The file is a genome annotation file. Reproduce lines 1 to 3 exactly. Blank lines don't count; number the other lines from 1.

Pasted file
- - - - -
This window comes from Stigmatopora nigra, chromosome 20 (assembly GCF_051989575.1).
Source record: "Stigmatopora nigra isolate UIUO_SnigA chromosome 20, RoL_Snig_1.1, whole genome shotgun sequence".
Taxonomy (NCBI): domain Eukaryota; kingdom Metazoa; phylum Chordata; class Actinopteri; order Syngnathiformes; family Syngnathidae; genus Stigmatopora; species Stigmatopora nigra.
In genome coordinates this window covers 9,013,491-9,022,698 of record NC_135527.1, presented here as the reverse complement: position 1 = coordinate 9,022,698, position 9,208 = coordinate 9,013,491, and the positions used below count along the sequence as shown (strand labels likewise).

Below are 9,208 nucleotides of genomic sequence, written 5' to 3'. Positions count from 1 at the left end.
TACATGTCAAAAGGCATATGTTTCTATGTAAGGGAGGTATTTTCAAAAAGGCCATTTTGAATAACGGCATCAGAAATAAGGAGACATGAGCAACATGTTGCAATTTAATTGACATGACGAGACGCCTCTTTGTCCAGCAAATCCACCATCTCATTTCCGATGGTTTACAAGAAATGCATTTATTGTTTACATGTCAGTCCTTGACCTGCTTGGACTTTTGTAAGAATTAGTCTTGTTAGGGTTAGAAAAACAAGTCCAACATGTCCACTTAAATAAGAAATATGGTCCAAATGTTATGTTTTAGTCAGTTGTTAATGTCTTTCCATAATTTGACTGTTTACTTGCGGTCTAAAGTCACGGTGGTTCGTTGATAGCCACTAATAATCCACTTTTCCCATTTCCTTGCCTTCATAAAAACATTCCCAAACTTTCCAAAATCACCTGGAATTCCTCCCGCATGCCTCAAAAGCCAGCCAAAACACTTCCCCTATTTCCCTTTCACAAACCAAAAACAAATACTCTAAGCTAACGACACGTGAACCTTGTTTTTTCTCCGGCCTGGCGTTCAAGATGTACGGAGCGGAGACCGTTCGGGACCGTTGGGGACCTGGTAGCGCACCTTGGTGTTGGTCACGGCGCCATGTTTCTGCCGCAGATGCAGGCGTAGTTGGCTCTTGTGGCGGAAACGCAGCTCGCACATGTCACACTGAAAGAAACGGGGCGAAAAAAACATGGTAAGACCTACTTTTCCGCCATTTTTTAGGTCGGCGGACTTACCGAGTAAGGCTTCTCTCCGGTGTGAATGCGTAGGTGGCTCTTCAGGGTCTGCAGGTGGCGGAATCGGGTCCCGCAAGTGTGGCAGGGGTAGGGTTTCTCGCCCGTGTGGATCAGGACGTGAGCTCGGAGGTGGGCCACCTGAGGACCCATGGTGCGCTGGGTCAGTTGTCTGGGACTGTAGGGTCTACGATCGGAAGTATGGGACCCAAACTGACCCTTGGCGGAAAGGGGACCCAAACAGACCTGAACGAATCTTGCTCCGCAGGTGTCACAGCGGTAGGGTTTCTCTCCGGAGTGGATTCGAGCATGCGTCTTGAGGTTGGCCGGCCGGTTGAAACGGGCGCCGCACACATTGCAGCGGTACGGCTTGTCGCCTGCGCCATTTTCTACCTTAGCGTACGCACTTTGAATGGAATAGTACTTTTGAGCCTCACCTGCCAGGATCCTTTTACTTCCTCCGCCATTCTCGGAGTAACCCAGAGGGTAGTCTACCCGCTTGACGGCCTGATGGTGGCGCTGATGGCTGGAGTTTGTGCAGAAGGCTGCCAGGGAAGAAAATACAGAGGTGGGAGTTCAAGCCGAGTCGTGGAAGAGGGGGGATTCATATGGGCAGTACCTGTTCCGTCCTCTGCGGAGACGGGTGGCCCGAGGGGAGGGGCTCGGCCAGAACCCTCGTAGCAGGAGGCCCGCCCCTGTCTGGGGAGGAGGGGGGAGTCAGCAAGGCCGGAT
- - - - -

This window comes from Stigmatopora nigra, chromosome 20 (assembly GCF_051989575.1).
Source record: "Stigmatopora nigra isolate UIUO_SnigA chromosome 20, RoL_Snig_1.1, whole genome shotgun sequence".
Taxonomy (NCBI): domain Eukaryota; kingdom Metazoa; phylum Chordata; class Actinopteri; order Syngnathiformes; family Syngnathidae; genus Stigmatopora; species Stigmatopora nigra.